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Shocking amounts of rubbish dumped in the river Stour in and near Canterbury

By Gerry Warren

It was just one example from a huge amount of rubbish found by wildlife conservationists along the River Stour near Canterbury, including a wheelie bin.

A team and volunteers from the Kentish Stour Countryside Partnership has been tackling the river between Fordwich and Grove Ferry and recovered a mass of thoughtlessly discarded waste.

A moorhen is puzzled by an old football in the river near her nest at Broad Oak

A moorhen is puzzled by an old football in the river near her nest at Broad Oak

The group has a mission to keep the river as clean as possible so that wildlife can thrive.

Plastics, in particular, have a devastating effect on marine life. Michael Gove, the environment secretary, announced a crackdown on plastic bottles with plans to reintroduce the glass bottle deposit scheme.

Countryside Partnership manager Jon Shelton says the amount of rubbish they and other volunteer groups in Canterbury clear out is shocking.

 Plastic bottles are a menace to wildlife in the river Stour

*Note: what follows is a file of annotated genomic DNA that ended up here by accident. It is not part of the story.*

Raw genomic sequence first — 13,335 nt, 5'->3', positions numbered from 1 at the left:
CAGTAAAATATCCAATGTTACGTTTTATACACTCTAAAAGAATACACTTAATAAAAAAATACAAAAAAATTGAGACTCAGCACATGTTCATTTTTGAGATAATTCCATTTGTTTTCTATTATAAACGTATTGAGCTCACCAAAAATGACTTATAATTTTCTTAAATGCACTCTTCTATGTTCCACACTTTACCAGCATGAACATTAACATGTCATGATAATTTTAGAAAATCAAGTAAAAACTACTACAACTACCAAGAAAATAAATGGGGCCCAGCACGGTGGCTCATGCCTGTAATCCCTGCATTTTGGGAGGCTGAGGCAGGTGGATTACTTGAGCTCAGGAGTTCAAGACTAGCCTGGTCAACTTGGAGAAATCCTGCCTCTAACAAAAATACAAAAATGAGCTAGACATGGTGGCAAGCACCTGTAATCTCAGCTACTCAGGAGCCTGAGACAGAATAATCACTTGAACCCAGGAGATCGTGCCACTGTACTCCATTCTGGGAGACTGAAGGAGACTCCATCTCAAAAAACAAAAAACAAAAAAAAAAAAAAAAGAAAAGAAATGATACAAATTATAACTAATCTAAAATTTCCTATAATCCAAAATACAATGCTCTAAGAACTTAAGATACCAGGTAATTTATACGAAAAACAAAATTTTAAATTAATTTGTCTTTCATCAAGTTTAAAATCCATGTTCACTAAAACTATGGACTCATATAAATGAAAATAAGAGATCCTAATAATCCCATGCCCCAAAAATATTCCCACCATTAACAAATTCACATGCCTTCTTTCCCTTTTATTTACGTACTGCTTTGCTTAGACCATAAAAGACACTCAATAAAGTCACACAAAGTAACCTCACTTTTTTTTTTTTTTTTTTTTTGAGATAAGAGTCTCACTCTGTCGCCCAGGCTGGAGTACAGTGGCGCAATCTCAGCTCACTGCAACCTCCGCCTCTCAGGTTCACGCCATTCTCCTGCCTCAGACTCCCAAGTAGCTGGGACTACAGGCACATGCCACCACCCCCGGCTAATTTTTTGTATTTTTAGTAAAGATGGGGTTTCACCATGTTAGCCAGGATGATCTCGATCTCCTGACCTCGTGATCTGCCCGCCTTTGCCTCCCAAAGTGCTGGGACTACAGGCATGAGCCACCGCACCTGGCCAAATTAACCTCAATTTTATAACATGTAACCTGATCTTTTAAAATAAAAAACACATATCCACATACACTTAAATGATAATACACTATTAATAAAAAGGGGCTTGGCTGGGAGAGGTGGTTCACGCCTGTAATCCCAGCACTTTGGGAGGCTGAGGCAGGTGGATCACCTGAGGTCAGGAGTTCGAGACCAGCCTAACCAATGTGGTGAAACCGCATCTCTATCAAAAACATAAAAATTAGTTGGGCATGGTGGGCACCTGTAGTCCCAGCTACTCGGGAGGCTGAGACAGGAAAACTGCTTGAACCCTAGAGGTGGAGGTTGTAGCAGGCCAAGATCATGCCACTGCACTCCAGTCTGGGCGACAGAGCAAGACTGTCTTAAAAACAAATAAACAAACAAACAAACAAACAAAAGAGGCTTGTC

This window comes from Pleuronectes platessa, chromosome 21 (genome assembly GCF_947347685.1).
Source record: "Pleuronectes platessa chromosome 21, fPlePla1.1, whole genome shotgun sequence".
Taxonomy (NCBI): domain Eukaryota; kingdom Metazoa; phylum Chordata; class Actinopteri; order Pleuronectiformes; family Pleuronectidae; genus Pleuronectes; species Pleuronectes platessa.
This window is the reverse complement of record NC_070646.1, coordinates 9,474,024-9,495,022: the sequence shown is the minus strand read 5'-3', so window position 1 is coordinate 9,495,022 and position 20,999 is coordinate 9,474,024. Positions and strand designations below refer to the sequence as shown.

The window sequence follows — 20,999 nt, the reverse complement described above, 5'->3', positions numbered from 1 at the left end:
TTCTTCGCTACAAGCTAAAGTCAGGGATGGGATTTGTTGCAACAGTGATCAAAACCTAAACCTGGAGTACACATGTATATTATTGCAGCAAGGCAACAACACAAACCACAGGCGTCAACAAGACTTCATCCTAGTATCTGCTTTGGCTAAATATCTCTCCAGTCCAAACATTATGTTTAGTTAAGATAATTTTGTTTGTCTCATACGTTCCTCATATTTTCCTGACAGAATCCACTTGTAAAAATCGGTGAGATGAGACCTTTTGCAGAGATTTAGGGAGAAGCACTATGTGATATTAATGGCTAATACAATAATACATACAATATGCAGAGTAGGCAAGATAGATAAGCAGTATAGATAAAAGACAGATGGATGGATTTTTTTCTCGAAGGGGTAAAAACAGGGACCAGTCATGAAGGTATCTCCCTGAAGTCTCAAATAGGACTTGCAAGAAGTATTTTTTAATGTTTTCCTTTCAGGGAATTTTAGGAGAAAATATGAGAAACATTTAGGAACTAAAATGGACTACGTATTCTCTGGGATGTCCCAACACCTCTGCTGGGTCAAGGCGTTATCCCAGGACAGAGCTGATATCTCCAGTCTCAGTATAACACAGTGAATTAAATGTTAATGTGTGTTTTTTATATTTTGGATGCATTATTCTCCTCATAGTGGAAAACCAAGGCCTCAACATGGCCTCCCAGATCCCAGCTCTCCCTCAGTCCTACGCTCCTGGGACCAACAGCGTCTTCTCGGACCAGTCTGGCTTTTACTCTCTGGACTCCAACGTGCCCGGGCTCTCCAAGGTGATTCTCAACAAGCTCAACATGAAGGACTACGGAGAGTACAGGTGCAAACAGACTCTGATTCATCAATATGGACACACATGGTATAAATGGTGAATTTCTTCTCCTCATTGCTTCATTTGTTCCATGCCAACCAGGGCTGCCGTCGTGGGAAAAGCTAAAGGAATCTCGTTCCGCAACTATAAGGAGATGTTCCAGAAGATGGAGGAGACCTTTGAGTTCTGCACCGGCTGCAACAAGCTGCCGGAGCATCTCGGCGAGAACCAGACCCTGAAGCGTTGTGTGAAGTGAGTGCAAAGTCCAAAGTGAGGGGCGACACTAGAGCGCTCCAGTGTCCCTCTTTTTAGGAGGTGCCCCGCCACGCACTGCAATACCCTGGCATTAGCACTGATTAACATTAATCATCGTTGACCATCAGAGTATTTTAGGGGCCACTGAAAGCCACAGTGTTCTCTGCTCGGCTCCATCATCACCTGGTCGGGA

Plastic bottles are a menace to wildlife in the river Stour

"I just don’t understand the culture we seem to have in the country with litter, whether it be thrown in our rivers or in our grass verges. It just doesn’t seem to be as bad abroad," he said.

"The plastic rubbish in the river is particularly damaging for fish and birds and it is an ongoing battle to clean it out.

"It’s very depressing to see because it’s so unnecessary but you get a feeling of satisfaction in removing it."

Volunteers removing rubbish from the Stour

Volunteers removing rubbish from the Stour

As well as dozens of plastic bottles and bags, the team removed a wheelie bin, a television, traffic cones and children’s toys.

Other volunteers have also been working in the Westgate Parks, Canterbury, to check the health of the river for invertebrates including mayfly, caddis fly and bullhead.

Their latest efforts were part of World Rivers Day and marked with the launch of a new ‘Our Stour’ project, which will be working with school groups on river education.

Some of the rubbish cleared from the Stour in Canterbury

Some of the rubbish cleared from the Stour in Canterbury

Volunteers will get involved in hands-on conservation, working to improve habitats and look after riverside land as well as training to learn new skills, including film-making and photography.

It is being funded with an £85,500 grant from the Heritage Lottery Fund as well financial contributions from Kent County Council, Environment Agency, Southern Water, Affinity Water, Ashford Borough Council and Canterbury City Council.

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